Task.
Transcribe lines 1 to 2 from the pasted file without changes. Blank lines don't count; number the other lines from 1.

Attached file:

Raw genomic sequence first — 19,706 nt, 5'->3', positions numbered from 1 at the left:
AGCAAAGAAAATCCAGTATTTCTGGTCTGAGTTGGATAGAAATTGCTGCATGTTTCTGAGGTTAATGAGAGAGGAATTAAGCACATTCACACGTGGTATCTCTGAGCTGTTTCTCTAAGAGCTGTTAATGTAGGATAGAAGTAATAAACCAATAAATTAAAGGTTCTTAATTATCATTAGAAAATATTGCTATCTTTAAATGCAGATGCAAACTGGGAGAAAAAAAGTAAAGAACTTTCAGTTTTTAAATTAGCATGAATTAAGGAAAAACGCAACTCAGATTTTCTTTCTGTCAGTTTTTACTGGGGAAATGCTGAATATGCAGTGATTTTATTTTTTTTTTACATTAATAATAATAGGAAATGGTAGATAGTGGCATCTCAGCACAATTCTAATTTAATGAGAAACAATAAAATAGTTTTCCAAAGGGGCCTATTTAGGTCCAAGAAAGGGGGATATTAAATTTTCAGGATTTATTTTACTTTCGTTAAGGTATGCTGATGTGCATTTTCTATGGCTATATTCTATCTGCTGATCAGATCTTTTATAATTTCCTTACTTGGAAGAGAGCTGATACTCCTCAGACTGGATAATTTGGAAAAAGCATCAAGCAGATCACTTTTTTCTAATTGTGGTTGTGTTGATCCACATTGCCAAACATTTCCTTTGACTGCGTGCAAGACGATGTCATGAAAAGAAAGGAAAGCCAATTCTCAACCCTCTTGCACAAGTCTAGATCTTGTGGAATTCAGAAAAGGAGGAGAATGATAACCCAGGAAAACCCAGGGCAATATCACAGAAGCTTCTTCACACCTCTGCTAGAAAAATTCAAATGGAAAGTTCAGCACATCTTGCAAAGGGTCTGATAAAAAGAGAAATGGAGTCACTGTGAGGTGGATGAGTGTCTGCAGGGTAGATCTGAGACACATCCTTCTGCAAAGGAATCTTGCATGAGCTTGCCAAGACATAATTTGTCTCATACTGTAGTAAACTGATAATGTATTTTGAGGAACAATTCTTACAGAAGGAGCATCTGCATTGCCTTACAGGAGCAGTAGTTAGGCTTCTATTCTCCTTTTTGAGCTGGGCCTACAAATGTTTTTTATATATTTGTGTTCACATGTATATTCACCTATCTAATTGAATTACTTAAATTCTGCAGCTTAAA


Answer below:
Raw genomic sequence first — 19,706 nt, 5'->3', positions numbered from 1 at the left:
AGCAAAGAAAATCCAGTATTTCTGGTCTGAGTTGGATAGAAATTGCTGCATGTTTCTGAGGTTAATGAGAGAGGAATTAAGCACATTCACACGTGGTATCTCTGAGCTGTTTCTCTAAGAGCTGTTAATGTAGGATAGAAGTAATAAACCAATAAATTAAAGGTTCTTAATTATCATTAGAAAATATTGCTATCTTTAAATGCAGATGCAAACTGGGAGAAAAAAAGTAAAGAACTTTCAGTTTTTAAATTAGCATGAATTAAGGAAAAACGCAACTCAGATTTTCTTTCTGTCAGTTTTTACTGGGGAAATGCTGAATATGCAGTGATTTTATTTTTTTTTTACATTAATAATAATAGGAAATGGTAGATAGTGGCATCTCAGCACAATTCTAATTTAATGAGAAACAATAAAATAGTTTTCCAAAGGGGCCTATTTAGGTCCAAGAAAGGGGGATATTAAATTTTCAGGATTTATTTTACTTTCGTTAAGGTATGCTGATGTGCATTTTCTATGGCTATATTCTATCTGCTGATCAGATCTTTTATAATTTCCTTACTTGGAAGAGAGCTGATACTCCTCAGACTGGATAATTTGGAAAAAGCATCAAGCAGATCACTTTTTTCTAATTGTGGTTGTGTTGATCCACATTGCCAAACATTTCCTTTGACTGCGTGCAAGACGATGTCATGAAAAGAAAGGAAAGCCAATTCTCAACCCTCTTGCACAAGTCTAGATCTTGTGGAATTCAGAAAAGGAGGAGAATGATAACCCAGGAAAACCCAGGGCAATATCACAGAAGCTTCTTCACACCTCTGCTAGAAAAATTCAAATGGAAAGTTCAGCACATCTTGCAAAGGGTCTGATAAAAAGAGAAATGGAGTCACTGTGAGGTGGATGAGTGTCTGCAGGGTAGATCTGAGACACATCCTTCTGCAAAGGAATCTTGCATGAGCTTGCCAAGACATAATTTGTCTCATACTGTAGTAAACTGATAATGTATTTTGAGGAACAATTCTTACAGAAGGAGCATCTGCATTGCCTTACAGGAGCAGTAGTTAGGCTTCTATTCTCCTTTTTGAGCTGGGCCTACAAATGTTTTTTATATATTTGTGTTCACATGTATATTCACCTATCTAATTGAATTACTTAAATTCTGCAGCTTAAA